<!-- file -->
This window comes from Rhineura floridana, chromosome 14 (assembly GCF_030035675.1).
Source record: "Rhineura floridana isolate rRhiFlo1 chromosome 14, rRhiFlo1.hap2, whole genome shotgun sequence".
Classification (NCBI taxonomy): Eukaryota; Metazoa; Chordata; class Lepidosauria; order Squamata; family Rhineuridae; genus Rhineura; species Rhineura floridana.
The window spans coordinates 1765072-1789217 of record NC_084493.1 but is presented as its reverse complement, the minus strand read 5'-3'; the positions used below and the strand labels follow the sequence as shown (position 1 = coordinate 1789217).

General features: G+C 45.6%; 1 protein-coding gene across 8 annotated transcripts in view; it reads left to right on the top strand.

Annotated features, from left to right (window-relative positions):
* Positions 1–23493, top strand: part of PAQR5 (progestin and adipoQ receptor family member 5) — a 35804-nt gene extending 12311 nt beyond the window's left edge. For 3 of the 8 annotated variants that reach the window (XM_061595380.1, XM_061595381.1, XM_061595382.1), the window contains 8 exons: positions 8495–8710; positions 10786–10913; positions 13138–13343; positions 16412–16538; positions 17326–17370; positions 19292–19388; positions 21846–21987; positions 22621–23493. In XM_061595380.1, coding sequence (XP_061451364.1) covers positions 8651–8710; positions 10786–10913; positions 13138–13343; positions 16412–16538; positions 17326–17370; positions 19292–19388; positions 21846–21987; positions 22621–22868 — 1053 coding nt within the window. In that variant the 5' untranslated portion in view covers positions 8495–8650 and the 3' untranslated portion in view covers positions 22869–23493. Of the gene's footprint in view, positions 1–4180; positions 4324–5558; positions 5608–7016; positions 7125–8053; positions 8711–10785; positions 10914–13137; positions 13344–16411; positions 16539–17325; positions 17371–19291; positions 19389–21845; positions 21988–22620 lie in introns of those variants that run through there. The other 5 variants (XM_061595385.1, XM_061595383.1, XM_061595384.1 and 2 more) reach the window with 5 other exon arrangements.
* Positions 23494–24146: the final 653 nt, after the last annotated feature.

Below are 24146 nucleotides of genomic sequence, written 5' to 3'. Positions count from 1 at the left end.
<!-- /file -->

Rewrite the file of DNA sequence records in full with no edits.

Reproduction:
This window comes from Rhineura floridana, chromosome 14 (assembly GCF_030035675.1).
Source record: "Rhineura floridana isolate rRhiFlo1 chromosome 14, rRhiFlo1.hap2, whole genome shotgun sequence".
Classification (NCBI taxonomy): Eukaryota; Metazoa; Chordata; class Lepidosauria; order Squamata; family Rhineuridae; genus Rhineura; species Rhineura floridana.
The window spans coordinates 1765072-1789217 of record NC_084493.1 but is presented as its reverse complement, the minus strand read 5'-3'; the positions used below and the strand labels follow the sequence as shown (position 1 = coordinate 1789217).

General features: G+C 45.6%; 1 protein-coding gene across 8 annotated transcripts in view; it reads left to right on the top strand.

Annotated features, from left to right (window-relative positions):
* Positions 1–23493, top strand: part of PAQR5 (progestin and adipoQ receptor family member 5) — a 35804-nt gene extending 12311 nt beyond the window's left edge. For 3 of the 8 annotated variants that reach the window (XM_061595380.1, XM_061595381.1, XM_061595382.1), the window contains 8 exons: positions 8495–8710; positions 10786–10913; positions 13138–13343; positions 16412–16538; positions 17326–17370; positions 19292–19388; positions 21846–21987; positions 22621–23493. In XM_061595380.1, coding sequence (XP_061451364.1) covers positions 8651–8710; positions 10786–10913; positions 13138–13343; positions 16412–16538; positions 17326–17370; positions 19292–19388; positions 21846–21987; positions 22621–22868 — 1053 coding nt within the window. In that variant the 5' untranslated portion in view covers positions 8495–8650 and the 3' untranslated portion in view covers positions 22869–23493. Of the gene's footprint in view, positions 1–4180; positions 4324–5558; positions 5608–7016; positions 7125–8053; positions 8711–10785; positions 10914–13137; positions 13344–16411; positions 16539–17325; positions 17371–19291; positions 19389–21845; positions 21988–22620 lie in introns of those variants that run through there. The other 5 variants (XM_061595385.1, XM_061595383.1, XM_061595384.1 and 2 more) reach the window with 5 other exon arrangements.
* Positions 23494–24146: the final 653 nt, after the last annotated feature.

Below are 24146 nucleotides of genomic sequence, written 5' to 3'. Positions count from 1 at the left end.